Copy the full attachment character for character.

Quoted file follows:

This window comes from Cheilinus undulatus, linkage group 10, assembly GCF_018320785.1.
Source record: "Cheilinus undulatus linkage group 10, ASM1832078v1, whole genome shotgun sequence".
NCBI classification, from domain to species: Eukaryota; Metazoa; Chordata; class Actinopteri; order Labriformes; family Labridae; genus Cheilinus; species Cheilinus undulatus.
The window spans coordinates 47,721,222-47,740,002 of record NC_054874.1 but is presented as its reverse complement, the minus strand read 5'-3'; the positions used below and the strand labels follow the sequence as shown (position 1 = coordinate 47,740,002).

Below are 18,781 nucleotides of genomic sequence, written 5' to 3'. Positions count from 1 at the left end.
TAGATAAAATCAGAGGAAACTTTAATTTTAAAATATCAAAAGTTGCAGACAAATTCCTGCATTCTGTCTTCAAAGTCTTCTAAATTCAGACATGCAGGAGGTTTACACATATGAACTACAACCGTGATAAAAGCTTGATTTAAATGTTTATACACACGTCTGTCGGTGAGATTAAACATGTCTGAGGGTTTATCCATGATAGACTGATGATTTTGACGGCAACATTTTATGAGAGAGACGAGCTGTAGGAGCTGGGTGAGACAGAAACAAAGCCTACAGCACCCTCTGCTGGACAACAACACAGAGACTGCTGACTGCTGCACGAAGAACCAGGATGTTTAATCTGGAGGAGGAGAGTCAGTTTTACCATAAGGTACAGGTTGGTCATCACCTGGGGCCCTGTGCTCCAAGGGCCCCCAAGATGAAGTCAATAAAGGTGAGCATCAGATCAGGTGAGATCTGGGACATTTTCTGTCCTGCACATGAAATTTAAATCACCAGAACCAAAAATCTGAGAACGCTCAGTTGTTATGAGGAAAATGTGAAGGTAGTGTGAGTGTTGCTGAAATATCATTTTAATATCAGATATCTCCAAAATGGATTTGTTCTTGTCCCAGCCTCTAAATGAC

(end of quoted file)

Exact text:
This window comes from Cheilinus undulatus, linkage group 10, assembly GCF_018320785.1.
Source record: "Cheilinus undulatus linkage group 10, ASM1832078v1, whole genome shotgun sequence".
NCBI classification, from domain to species: Eukaryota; Metazoa; Chordata; class Actinopteri; order Labriformes; family Labridae; genus Cheilinus; species Cheilinus undulatus.
The window spans coordinates 47,721,222-47,740,002 of record NC_054874.1 but is presented as its reverse complement, the minus strand read 5'-3'; the positions used below and the strand labels follow the sequence as shown (position 1 = coordinate 47,740,002).

Below are 18,781 nucleotides of genomic sequence, written 5' to 3'. Positions count from 1 at the left end.
TAGATAAAATCAGAGGAAACTTTAATTTTAAAATATCAAAAGTTGCAGACAAATTCCTGCATTCTGTCTTCAAAGTCTTCTAAATTCAGACATGCAGGAGGTTTACACATATGAACTACAACCGTGATAAAAGCTTGATTTAAATGTTTATACACACGTCTGTCGGTGAGATTAAACATGTCTGAGGGTTTATCCATGATAGACTGATGATTTTGACGGCAACATTTTATGAGAGAGACGAGCTGTAGGAGCTGGGTGAGACAGAAACAAAGCCTACAGCACCCTCTGCTGGACAACAACACAGAGACTGCTGACTGCTGCACGAAGAACCAGGATGTTTAATCTGGAGGAGGAGAGTCAGTTTTACCATAAGGTACAGGTTGGTCATCACCTGGGGCCCTGTGCTCCAAGGGCCCCCAAGATGAAGTCAATAAAGGTGAGCATCAGATCAGGTGAGATCTGGGACATTTTCTGTCCTGCACATGAAATTTAAATCACCAGAACCAAAAATCTGAGAACGCTCAGTTGTTATGAGGAAAATGTGAAGGTAGTGTGAGTGTTGCTGAAATATCATTTTAATATCAGATATCTCCAAAATGGATTTGTTCTTGTCCCAGCCTCTAAATGAC